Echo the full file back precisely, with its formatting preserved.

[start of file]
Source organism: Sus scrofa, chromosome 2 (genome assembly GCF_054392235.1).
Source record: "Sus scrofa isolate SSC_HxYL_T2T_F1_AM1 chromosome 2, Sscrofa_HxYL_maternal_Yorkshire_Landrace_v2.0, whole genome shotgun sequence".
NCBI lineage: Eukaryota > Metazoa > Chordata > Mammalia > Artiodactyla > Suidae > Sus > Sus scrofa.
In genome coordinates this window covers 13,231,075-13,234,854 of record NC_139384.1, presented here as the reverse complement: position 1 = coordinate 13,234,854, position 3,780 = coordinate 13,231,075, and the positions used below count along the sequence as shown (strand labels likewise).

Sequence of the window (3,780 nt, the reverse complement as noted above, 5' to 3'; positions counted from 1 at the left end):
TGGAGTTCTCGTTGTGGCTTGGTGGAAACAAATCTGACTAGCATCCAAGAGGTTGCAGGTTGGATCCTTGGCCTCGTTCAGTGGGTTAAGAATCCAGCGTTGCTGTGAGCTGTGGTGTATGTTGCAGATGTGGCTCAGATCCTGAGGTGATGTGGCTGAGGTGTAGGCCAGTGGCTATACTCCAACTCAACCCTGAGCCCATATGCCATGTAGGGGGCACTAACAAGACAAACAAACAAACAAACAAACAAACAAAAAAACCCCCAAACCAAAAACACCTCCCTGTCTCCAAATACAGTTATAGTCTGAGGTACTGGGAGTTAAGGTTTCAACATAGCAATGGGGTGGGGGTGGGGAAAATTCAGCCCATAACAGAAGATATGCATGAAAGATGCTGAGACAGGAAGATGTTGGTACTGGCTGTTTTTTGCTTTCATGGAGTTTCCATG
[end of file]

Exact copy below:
Source organism: Sus scrofa, chromosome 2 (genome assembly GCF_054392235.1).
Source record: "Sus scrofa isolate SSC_HxYL_T2T_F1_AM1 chromosome 2, Sscrofa_HxYL_maternal_Yorkshire_Landrace_v2.0, whole genome shotgun sequence".
NCBI lineage: Eukaryota > Metazoa > Chordata > Mammalia > Artiodactyla > Suidae > Sus > Sus scrofa.
In genome coordinates this window covers 13,231,075-13,234,854 of record NC_139384.1, presented here as the reverse complement: position 1 = coordinate 13,234,854, position 3,780 = coordinate 13,231,075, and the positions used below count along the sequence as shown (strand labels likewise).

Sequence of the window (3,780 nt, the reverse complement as noted above, 5' to 3'; positions counted from 1 at the left end):
TGGAGTTCTCGTTGTGGCTTGGTGGAAACAAATCTGACTAGCATCCAAGAGGTTGCAGGTTGGATCCTTGGCCTCGTTCAGTGGGTTAAGAATCCAGCGTTGCTGTGAGCTGTGGTGTATGTTGCAGATGTGGCTCAGATCCTGAGGTGATGTGGCTGAGGTGTAGGCCAGTGGCTATACTCCAACTCAACCCTGAGCCCATATGCCATGTAGGGGGCACTAACAAGACAAACAAACAAACAAACAAACAAACAAAAAAACCCCCAAACCAAAAACACCTCCCTGTCTCCAAATACAGTTATAGTCTGAGGTACTGGGAGTTAAGGTTTCAACATAGCAATGGGGTGGGGGTGGGGAAAATTCAGCCCATAACAGAAGATATGCATGAAAGATGCTGAGACAGGAAGATGTTGGTACTGGCTGTTTTTTGCTTTCATGGAGTTTCCATG